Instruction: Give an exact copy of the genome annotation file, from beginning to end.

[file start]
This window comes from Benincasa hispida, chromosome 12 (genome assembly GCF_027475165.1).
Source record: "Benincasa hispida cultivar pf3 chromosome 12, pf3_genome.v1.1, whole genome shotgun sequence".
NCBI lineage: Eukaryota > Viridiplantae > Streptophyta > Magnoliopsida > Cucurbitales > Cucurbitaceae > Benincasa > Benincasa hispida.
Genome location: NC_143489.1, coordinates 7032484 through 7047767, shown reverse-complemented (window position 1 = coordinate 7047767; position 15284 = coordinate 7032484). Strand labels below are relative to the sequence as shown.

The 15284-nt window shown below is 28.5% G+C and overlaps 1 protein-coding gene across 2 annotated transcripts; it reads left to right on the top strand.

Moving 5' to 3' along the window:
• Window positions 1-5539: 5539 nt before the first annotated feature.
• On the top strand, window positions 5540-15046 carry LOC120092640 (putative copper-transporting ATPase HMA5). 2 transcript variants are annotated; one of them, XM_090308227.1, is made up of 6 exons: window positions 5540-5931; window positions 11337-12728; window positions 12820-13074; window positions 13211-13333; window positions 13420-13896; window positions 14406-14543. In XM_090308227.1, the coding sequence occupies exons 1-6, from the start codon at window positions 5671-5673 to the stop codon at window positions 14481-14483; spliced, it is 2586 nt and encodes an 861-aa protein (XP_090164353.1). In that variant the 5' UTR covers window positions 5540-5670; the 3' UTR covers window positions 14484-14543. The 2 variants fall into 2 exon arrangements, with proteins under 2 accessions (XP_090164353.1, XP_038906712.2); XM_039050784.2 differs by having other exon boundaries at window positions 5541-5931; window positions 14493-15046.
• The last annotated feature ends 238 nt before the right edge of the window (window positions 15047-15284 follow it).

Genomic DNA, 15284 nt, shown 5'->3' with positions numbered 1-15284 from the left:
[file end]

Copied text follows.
This window comes from Benincasa hispida, chromosome 12 (genome assembly GCF_027475165.1).
Source record: "Benincasa hispida cultivar pf3 chromosome 12, pf3_genome.v1.1, whole genome shotgun sequence".
NCBI lineage: Eukaryota > Viridiplantae > Streptophyta > Magnoliopsida > Cucurbitales > Cucurbitaceae > Benincasa > Benincasa hispida.
Genome location: NC_143489.1, coordinates 7032484 through 7047767, shown reverse-complemented (window position 1 = coordinate 7047767; position 15284 = coordinate 7032484). Strand labels below are relative to the sequence as shown.

The 15284-nt window shown below is 28.5% G+C and overlaps 1 protein-coding gene across 2 annotated transcripts; it reads left to right on the top strand.

Moving 5' to 3' along the window:
• Window positions 1-5539: 5539 nt before the first annotated feature.
• On the top strand, window positions 5540-15046 carry LOC120092640 (putative copper-transporting ATPase HMA5). 2 transcript variants are annotated; one of them, XM_090308227.1, is made up of 6 exons: window positions 5540-5931; window positions 11337-12728; window positions 12820-13074; window positions 13211-13333; window positions 13420-13896; window positions 14406-14543. In XM_090308227.1, the coding sequence occupies exons 1-6, from the start codon at window positions 5671-5673 to the stop codon at window positions 14481-14483; spliced, it is 2586 nt and encodes an 861-aa protein (XP_090164353.1). In that variant the 5' UTR covers window positions 5540-5670; the 3' UTR covers window positions 14484-14543. The 2 variants fall into 2 exon arrangements, with proteins under 2 accessions (XP_090164353.1, XP_038906712.2); XM_039050784.2 differs by having other exon boundaries at window positions 5541-5931; window positions 14493-15046.
• The last annotated feature ends 238 nt before the right edge of the window (window positions 15047-15284 follow it).

Genomic DNA, 15284 nt, shown 5'->3' with positions numbered 1-15284 from the left: